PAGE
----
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Mutation found in Dachshund gene may help develop therapies for humans with blindness PDF
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Ophthalmology and Optometry
Monday, 25 August 2008
Researchers have identified a novel mutation in a gene associated with cone-rod dystrophy (CRD) in dogs that may help develop therapies for treating people suffering from blinding eye disorders. CRD represents a heterogeneous set of disorders characterized by progressive loss of retinal cone function. Loss of cones results in what is commonly known as dayblindness, and it can advance to blindness altogether. Eye disorders are one of the most frequently inherited disorders in dogs; however, canine CRD is limited to only a few breeds.

In this study, scientists conducted genome-wide association mapping of a standard wire-haired dachshund family to identify a portion of the nephronophthisis 4 (NPHP4) gene that has been deleted and is likely responsible for recessively inherited CRD in the dachshund. The finding is particularly interesting to researchers because the human form of NPHP4 has been previously implicated in disease.

The researchers suggest that the protein coded for by the mutant form of NPHP4 may lack a domain that would normally interact with other proteins involved in eye function, yet still retain the region involved in kidney function.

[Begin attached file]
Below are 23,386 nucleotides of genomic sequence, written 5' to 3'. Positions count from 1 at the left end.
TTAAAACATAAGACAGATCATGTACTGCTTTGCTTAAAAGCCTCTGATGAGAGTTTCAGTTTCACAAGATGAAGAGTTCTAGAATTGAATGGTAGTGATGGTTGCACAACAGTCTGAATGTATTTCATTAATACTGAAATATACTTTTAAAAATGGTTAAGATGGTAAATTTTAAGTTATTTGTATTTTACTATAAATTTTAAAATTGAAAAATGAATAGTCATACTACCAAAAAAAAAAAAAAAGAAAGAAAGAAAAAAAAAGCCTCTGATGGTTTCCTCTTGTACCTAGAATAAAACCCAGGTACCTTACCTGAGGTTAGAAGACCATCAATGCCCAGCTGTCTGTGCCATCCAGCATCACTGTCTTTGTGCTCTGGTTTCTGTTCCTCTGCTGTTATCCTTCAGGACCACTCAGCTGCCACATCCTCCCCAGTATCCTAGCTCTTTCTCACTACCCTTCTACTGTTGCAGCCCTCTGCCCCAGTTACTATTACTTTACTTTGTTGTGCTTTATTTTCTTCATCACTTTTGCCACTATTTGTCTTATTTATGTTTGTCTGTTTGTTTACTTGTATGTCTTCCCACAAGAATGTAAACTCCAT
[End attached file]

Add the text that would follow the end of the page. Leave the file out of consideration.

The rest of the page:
Identification of causal mutations for diseases has practical implications for dogs: Genetic tests could be implemented to avoid new cases of the disorder and reduce the frequency of the mutation in the population. But the investigation of the genetic basis for CRD in dogs could also facilitate the development of treatments for humans.
LBI Eyewear Signs Licensing Agreement With DreamWorks Animation for Shrek Eyewear PDF
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Friday, 22 August 2008
LBI Eyewear, a leading manufacturer and distributor of optical eyewear, cases, first quality ophthalmic lenses and eye care accessories, announced it has entered into a multi-territorial licensing agreement with DreamWorks Animation, SKG, Inc. (NYSE: DWA) to produce Shrek eyewear and accessories.

Two separate collections are being developed. The first collection is Shrek Eyewear, a durable, well fitting, comfortable, and high quality children's optical frame line created around the lovable ogre. The second collection, Shrek and Friends, is a more couture line, which will include Shrek, Princess Fiona, Donkey and other favorite characters. Both collections will be unveiled in October at Vision Expo West, and both will be available by the end of the year.